I’ll revisit the subject once the Texas Legislative Council (who are awesome at what they do) get precinct data online, but in the meantime…enjoy!

12 thoughts on “A Texas-Sized Primary Means a Texas-Sized Batch of Maps!”

  1. (i.e., the Arkansas and Louisiana border counties). They might not be as available to White as we had hoped. So White will have to engage KBH’s suburban moderates. That’s the new Democratic coalition, but this isn’t such a great year for it.

  2. Her performance in Wharton County isn’t surprising as she is from Wharton County and is the County Republican Chair.

  3. There are several ultra-Republican counties in West Texas where no one voted in the GOP primary. Here’s an article about one of those counties, Loving County, from 2005 in the New York Times that may explain why:

    How empty is Loving County?

    So empty that when Sheriff Billy Burt Hopper ran for office in 2004, he and his opponent attended each other’s campaign barbecues. So empty that it cannot sustain two political parties: Republicans and Democrats all call themselves Democrats and vote in a single primary.

    I wonder if this same phenomenon is the case in other heavily-Republican counties where no one cast any votes in the GOP primary. Jeff, were there any counties where no one voted in either primary?

  4. I’ve been looking forward to seeing how the vote was distributed geographically in the primaries.

    Quite interesting to see some actual maps.

  5. I explained this a couple of days ago on the results thread, but by Texas law, where there is no county party chairman in a given county, that county cannot have a primary (for whichever party doesn’t have a county chairman.)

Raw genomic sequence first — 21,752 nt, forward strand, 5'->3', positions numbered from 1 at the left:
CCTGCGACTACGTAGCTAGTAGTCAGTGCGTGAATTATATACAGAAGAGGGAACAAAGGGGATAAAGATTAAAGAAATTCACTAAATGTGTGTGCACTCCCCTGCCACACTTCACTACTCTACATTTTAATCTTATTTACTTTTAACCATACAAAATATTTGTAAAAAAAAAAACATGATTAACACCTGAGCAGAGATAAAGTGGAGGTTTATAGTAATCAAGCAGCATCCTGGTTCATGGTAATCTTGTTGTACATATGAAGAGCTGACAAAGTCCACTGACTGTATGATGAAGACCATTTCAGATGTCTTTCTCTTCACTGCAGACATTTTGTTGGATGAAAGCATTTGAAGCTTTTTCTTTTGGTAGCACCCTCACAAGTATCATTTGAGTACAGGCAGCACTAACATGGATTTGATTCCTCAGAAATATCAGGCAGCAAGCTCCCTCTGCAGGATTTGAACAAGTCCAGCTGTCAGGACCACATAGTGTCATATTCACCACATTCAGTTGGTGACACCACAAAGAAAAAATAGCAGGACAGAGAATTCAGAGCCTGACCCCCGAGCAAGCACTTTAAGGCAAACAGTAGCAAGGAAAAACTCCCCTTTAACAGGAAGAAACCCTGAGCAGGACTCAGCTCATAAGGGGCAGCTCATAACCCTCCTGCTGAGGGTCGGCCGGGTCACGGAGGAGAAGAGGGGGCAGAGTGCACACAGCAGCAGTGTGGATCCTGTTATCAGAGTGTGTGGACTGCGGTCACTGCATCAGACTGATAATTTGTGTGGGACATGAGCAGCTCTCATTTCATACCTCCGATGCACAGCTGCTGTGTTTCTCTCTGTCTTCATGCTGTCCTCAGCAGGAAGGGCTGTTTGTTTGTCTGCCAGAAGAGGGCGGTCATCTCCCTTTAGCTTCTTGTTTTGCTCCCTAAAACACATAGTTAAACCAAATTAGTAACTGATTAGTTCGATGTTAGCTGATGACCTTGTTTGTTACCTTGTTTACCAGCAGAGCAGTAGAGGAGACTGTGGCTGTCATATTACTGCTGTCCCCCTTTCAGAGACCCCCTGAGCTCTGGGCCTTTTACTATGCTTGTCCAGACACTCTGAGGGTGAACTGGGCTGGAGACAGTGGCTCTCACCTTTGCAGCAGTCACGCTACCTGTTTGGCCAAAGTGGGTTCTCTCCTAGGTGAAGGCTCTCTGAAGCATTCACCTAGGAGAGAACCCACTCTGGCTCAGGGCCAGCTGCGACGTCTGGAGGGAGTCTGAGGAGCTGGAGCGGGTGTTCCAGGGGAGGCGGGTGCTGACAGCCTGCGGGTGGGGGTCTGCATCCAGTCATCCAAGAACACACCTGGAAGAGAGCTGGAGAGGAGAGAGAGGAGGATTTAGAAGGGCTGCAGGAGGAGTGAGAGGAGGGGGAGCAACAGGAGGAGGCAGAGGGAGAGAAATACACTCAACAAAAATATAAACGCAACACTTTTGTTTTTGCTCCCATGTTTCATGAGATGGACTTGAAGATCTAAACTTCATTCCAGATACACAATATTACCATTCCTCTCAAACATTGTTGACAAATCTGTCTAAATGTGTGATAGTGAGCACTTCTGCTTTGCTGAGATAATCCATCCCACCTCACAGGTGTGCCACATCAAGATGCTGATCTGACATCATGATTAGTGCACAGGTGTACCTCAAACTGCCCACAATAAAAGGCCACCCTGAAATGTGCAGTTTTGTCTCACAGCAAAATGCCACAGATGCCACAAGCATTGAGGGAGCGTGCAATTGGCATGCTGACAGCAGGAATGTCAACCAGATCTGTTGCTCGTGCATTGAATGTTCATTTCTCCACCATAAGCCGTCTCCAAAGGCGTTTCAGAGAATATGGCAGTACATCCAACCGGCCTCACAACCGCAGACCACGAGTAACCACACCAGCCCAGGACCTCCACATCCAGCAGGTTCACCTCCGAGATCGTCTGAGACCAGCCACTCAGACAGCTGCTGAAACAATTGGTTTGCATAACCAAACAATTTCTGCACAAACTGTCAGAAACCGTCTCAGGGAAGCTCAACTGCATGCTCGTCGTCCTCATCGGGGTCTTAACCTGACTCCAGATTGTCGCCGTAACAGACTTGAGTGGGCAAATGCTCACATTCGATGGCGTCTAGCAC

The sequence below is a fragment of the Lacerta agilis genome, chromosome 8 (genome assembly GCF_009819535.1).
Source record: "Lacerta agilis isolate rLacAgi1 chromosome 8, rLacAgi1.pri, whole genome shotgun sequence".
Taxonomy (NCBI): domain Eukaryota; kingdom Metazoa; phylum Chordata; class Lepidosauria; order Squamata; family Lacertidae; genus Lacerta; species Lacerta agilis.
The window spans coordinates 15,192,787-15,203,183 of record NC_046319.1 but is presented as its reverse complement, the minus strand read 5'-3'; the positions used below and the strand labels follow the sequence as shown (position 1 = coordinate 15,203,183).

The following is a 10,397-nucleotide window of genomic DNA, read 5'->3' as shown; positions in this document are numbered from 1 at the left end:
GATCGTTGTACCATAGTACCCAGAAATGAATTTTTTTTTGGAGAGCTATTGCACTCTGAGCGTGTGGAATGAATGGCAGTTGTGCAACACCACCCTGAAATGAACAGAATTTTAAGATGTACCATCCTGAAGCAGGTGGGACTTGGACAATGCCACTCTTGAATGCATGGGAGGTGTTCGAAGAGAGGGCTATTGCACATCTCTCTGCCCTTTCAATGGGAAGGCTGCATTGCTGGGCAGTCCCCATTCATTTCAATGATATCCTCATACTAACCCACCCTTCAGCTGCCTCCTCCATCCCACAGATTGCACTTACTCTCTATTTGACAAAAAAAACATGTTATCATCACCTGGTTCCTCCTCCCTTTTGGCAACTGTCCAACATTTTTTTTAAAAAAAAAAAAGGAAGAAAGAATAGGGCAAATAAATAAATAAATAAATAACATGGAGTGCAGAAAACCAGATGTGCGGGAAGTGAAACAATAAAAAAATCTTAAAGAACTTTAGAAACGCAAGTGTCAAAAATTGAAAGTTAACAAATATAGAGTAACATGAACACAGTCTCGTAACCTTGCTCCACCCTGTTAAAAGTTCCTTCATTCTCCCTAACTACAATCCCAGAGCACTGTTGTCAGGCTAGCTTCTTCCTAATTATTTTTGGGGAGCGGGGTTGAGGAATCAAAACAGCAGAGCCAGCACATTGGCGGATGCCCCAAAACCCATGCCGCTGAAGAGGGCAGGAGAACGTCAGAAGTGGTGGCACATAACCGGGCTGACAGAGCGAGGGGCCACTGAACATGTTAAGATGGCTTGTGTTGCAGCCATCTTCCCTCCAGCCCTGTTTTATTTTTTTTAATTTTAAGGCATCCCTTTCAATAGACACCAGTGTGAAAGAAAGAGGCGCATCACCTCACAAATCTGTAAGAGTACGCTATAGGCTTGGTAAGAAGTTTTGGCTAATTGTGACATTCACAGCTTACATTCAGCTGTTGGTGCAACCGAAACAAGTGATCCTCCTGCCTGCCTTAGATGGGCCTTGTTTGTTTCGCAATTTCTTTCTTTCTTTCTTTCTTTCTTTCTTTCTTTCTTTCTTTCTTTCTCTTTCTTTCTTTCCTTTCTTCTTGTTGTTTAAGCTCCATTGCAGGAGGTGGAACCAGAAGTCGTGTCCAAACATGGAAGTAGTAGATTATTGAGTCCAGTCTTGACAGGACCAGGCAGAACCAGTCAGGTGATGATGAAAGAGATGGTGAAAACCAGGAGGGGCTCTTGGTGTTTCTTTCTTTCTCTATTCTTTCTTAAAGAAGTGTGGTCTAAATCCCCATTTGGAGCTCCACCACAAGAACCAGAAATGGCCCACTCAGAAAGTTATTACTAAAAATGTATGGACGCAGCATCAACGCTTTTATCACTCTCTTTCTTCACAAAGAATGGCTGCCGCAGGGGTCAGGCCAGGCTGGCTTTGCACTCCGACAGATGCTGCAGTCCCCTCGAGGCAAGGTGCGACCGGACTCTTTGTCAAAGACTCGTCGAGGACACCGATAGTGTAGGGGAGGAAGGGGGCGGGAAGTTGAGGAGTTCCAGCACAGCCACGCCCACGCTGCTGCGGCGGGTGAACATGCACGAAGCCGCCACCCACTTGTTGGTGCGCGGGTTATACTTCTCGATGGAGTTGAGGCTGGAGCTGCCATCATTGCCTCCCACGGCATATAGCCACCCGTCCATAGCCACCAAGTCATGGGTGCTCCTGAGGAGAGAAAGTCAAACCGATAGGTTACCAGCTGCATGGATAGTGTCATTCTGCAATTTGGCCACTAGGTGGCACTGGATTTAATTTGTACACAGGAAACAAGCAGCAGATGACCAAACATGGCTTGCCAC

Counties with no Republican chairman (McCain percentage):

    Brooks (24.08%)

    Cottle (72.20%)

    Crockett (66.41%)

    Culberson (33.86%)

    Duval (24.40%)

    Foard (60.78%)

    Hudspeth (51.00%)

    Loving (84.81%)

    McMullen (74.49%)

    Reeves (46.96%)

    Throckmorton (80.07%)

    Zapata (32.07%)

    Counties with no Democratic chairman (Obama percentage):

    Armstrong (12.93%)

    Cochran (26.87%)

    Glasscock (9.34%)

    Hartley (12.59%)

    Hockley (23.51%)

    Roberts (7.92%)

    Sterling (15.67%)

    There are some oddities on that Republican list: while several of them are Democratic strongholds (and a handful of others are heavily Hispanic border counties), a couple of those are very deep-red rural counties, albeit sparsely populated.  The Democratic list is almost entirely heavily Republican, sparsely-populated rural counties.

    Though, let’s be perfectly honest: if Democrats can find a chairman in King County (where President Obama got 8 — yes, eight — votes), either party should be able to find someone to fill the position anywhere.

  6. It’s kind of funny to picture someone running for sheriff or county clerk who is a Republican in a county where McCain got +70% of the vote having to run in the Democratic primary-which I guess makes them Democrats!

    So I guess it’s not possible then for there to be neither county chairman in a particular county since there’s no overlap on that list.

  7. Especially when you consider that Obama’s core supporters during the Democratic primaries were also groups that are disproportionately likely to be Democratic regardless of who the nominee was in November (the only real exception I could see was the Latino vote and maybe women, and you can really tell that fact looking at the primary vs. general map for Obama).